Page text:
Amazon extends facial recognition moratorium for police

Amazon is extending its ban on police use of its facial recognition technology until further notice, the company confirmed Tuesday.

The company put the ban in place last June during protests spurred by the police killing of George Floyd.

An Amazon spokesperson declined to provide any further details to The Hill. Reuters first reported the extension.


The company initially said the moratorium was being instituted in hopes it would give “Congress enough time to implement appropriate rules” governing facial recognition technology.

Although there have been a handful of proposals on the issue, none have gained any meaningful traction.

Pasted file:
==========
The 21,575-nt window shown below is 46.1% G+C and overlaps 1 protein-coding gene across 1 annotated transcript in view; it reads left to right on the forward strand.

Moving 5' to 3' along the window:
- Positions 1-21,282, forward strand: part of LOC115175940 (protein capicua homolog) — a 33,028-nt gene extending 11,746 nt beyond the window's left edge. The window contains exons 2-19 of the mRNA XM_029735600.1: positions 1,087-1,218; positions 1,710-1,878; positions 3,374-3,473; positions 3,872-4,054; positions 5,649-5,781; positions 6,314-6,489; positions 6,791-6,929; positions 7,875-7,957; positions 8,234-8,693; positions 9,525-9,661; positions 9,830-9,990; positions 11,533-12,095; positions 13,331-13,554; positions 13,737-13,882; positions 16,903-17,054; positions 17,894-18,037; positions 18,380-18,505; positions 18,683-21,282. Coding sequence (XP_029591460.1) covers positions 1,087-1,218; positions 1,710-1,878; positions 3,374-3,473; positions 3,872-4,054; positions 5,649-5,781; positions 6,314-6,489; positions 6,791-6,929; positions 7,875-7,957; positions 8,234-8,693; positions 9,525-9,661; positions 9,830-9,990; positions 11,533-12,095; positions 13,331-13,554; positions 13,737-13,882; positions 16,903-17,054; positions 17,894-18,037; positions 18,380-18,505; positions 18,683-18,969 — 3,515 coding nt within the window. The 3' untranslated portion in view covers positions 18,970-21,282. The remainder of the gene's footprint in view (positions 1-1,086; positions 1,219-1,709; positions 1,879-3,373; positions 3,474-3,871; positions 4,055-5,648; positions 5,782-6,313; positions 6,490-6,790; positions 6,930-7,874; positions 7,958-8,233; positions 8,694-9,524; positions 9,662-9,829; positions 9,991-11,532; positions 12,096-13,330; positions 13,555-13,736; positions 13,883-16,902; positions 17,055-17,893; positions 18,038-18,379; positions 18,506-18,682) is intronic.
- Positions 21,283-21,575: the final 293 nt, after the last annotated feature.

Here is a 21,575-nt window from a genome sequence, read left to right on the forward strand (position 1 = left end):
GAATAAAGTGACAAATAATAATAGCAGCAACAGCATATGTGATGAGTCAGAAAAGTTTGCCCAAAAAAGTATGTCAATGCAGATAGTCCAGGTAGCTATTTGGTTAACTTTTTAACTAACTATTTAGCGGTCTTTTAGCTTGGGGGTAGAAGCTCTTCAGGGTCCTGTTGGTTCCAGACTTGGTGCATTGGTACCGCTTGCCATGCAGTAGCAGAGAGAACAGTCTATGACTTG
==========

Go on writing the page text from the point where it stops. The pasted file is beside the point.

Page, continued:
Amazon has sold its Rekognition system to police departments to help them match photos of potential suspects with databases of mugshots and other pictures.

The technology has been criticized, including by Amazon’s own employees, as being less accurate in identifying people of color, among other critiques. 

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The National Institute of Standards and Technology, a federal agency within the Department of Commerce, released an expansive study in late 2019 finding that the majority of facial recognition systems on the market have “demographic differentials” that can worsen their accuracy based on a person’s age, gender or race. Amazon’s tech was not evaluated in the study.

At least three Black men have been incorrectly arrested based on facial recognition matches and all of them are challenging those arrests in court. Rekognition was not used in any of those cases.

There is also concern about misuse of face matching technology by police and other law enforcement agencies.

Both IBM and Microsoft suspended their sales of facial recognition to law enforcement last summer.